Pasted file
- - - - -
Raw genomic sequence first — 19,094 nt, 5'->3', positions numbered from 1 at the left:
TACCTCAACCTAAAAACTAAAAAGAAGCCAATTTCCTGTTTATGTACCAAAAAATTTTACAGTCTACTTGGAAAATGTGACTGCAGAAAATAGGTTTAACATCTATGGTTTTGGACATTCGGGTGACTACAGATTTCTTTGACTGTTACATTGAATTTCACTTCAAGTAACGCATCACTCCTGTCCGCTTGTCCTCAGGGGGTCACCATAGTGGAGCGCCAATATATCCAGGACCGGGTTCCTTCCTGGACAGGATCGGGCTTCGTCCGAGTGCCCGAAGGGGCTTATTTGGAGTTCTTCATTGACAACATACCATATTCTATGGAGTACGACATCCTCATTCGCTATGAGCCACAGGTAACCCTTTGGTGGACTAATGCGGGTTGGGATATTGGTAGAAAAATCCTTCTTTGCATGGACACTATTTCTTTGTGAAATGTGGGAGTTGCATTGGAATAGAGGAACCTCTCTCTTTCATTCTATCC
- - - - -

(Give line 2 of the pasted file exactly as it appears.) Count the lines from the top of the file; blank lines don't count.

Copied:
TACCTCAACCTAAAAACTAAAAAGAAGCCAATTTCCTGTTTATGTACCAAAAAATTTTACAGTCTACTTGGAAAATGTGACTGCAGAAAATAGGTTTAACATCTATGGTTTTGGACATTCGGGTGACTACAGATTTCTTTGACTGTTACATTGAATTTCACTTCAAGTAACGCATCACTCCTGTCCGCTTGTCCTCAGGGGGTCACCATAGTGGAGCGCCAATATATCCAGGACCGGGTTCCTTCCTGGACAGGATCGGGCTTCGTCCGAGTGCCCGAAGGGGCTTATTTGGAGTTCTTCATTGACAACATACCATATTCTATGGAGTACGACATCCTCATTCGCTATGAGCCACAGGTAACCCTTTGGTGGACTAATGCGGGTTGGGATATTGGTAGAAAAATCCTTCTTTGCATGGACACTATTTCTTTGTGAAATGTGGGAGTTGCATTGGAATAGAGGAACCTCTCTCTTTCATTCTATCC